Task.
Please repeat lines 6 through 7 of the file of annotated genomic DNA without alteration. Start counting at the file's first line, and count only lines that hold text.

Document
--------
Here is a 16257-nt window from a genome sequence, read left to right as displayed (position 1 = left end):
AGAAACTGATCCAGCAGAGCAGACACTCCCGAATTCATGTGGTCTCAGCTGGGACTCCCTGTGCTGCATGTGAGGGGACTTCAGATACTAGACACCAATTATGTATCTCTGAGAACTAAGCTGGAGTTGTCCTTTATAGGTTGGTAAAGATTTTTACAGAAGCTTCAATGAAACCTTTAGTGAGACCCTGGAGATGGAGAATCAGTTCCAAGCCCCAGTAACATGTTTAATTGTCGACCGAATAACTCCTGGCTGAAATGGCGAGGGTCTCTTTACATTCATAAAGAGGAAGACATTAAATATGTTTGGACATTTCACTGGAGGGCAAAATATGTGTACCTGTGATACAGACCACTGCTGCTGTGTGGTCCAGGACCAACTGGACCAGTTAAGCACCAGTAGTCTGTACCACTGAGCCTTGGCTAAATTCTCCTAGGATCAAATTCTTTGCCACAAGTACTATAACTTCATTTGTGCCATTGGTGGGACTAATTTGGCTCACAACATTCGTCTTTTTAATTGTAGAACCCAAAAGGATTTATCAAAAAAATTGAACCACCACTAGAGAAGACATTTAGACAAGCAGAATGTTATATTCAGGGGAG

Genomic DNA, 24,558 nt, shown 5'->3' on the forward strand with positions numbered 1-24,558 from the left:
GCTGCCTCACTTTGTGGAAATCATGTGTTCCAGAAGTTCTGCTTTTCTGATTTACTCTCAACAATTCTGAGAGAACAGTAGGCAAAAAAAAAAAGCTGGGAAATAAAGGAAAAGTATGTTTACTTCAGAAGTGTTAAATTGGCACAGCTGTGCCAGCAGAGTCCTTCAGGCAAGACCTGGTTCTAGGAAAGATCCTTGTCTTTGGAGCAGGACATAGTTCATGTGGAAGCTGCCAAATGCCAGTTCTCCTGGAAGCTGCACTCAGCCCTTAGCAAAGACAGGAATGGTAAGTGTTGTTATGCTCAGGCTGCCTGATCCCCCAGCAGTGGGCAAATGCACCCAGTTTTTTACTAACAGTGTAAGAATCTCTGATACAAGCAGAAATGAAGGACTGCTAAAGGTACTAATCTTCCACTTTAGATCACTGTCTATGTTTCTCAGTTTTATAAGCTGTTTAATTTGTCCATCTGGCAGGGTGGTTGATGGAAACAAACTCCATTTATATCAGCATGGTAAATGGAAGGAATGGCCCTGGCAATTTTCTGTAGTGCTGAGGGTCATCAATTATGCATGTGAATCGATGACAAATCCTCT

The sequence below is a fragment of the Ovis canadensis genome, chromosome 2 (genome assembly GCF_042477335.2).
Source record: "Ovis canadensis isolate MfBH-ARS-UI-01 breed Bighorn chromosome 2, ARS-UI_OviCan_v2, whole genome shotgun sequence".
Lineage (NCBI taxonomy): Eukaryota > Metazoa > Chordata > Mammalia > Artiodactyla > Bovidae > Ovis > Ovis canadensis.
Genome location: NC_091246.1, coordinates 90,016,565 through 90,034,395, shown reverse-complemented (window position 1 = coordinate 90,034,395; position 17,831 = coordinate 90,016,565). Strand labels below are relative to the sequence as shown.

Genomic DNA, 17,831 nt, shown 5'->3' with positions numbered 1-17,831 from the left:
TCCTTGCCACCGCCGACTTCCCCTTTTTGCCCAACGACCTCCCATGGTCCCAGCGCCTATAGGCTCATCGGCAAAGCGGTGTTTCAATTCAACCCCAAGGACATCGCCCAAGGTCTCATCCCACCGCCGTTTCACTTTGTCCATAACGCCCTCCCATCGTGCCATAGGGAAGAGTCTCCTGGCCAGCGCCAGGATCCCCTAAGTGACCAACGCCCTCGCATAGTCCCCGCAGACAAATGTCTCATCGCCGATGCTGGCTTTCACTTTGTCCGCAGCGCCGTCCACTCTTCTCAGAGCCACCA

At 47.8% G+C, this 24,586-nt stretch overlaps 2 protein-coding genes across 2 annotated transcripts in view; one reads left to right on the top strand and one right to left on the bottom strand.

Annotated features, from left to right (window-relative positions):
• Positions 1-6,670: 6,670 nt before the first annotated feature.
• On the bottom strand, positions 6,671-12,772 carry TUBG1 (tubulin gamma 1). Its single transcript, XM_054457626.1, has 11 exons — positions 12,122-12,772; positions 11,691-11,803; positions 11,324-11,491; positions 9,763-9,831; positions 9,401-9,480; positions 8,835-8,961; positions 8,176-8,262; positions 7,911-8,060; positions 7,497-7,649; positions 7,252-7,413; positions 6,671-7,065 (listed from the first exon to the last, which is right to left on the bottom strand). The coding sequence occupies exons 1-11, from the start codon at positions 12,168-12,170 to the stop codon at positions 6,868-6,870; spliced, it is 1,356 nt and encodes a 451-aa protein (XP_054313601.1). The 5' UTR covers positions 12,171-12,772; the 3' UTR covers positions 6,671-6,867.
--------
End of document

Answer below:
Source record: "Ovis canadensis isolate MfBH-ARS-UI-01 breed Bighorn chromosome 2, ARS-UI_OviCan_v2, whole genome shotgun sequence".
Lineage (NCBI taxonomy): Eukaryota > Metazoa > Chordata > Mammalia > Artiodactyla > Bovidae > Ovis > Ovis canadensis.